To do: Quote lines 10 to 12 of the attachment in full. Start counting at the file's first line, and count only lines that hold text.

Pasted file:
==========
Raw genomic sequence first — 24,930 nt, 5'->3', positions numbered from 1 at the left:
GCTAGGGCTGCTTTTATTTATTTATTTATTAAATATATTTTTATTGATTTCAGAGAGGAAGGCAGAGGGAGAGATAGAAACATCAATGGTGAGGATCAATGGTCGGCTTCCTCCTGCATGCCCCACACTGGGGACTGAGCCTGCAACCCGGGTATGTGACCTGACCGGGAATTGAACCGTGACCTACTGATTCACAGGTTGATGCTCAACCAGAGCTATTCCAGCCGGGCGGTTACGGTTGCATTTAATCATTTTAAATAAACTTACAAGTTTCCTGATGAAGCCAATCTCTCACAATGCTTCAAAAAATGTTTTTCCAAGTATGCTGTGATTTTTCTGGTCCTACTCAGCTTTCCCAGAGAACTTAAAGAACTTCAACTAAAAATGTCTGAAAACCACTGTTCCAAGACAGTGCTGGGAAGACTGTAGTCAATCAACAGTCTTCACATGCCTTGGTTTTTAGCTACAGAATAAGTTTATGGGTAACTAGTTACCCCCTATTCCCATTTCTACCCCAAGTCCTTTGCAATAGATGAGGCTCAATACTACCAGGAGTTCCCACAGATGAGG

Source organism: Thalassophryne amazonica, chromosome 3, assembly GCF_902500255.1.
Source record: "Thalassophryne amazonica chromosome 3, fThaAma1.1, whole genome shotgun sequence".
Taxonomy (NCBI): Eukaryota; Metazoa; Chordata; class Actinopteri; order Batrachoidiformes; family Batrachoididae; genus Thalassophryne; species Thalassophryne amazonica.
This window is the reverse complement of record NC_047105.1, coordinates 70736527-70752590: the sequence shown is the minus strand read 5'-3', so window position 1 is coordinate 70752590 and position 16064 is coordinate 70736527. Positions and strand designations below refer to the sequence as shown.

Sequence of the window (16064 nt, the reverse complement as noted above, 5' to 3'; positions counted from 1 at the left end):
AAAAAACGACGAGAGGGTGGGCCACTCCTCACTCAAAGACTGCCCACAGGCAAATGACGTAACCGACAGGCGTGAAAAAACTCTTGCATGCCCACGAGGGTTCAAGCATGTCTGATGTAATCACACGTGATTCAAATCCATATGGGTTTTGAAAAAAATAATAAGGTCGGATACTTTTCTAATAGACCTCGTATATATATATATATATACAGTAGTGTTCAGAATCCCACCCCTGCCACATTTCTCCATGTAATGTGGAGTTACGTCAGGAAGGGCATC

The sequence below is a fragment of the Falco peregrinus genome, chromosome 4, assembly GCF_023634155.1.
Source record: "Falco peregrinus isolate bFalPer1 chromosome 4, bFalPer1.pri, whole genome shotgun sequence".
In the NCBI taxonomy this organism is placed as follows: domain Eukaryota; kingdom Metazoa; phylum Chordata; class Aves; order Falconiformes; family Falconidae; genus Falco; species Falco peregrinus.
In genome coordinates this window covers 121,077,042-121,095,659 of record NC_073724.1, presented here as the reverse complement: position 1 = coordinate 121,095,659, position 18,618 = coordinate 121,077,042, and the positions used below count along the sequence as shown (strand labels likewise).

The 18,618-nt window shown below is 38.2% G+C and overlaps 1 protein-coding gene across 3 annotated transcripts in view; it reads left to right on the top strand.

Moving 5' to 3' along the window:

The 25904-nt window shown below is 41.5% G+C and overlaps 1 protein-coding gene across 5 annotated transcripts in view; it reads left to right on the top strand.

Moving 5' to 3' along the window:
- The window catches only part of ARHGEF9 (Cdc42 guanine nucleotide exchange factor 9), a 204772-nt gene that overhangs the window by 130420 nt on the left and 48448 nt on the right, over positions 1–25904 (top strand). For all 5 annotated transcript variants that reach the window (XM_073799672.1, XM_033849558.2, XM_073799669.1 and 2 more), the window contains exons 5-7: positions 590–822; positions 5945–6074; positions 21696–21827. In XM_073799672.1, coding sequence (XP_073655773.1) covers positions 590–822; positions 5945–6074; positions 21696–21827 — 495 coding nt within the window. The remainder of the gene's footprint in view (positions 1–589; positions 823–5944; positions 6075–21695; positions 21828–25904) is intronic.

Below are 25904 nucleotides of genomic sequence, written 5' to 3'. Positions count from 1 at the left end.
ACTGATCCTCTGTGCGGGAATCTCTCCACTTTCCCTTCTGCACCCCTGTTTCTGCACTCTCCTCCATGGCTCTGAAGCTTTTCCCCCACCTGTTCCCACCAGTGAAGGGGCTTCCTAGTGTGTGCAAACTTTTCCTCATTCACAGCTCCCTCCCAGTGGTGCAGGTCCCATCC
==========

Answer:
Source record: "Falco peregrinus isolate bFalPer1 chromosome 4, bFalPer1.pri, whole genome shotgun sequence".
In the NCBI taxonomy this organism is placed as follows: domain Eukaryota; kingdom Metazoa; phylum Chordata; class Aves; order Falconiformes; family Falconidae; genus Falco; species Falco peregrinus.
In genome coordinates this window covers 121,077,042-121,095,659 of record NC_073724.1, presented here as the reverse complement: position 1 = coordinate 121,095,659, position 18,618 = coordinate 121,077,042, and the positions used below count along the sequence as shown (strand labels likewise).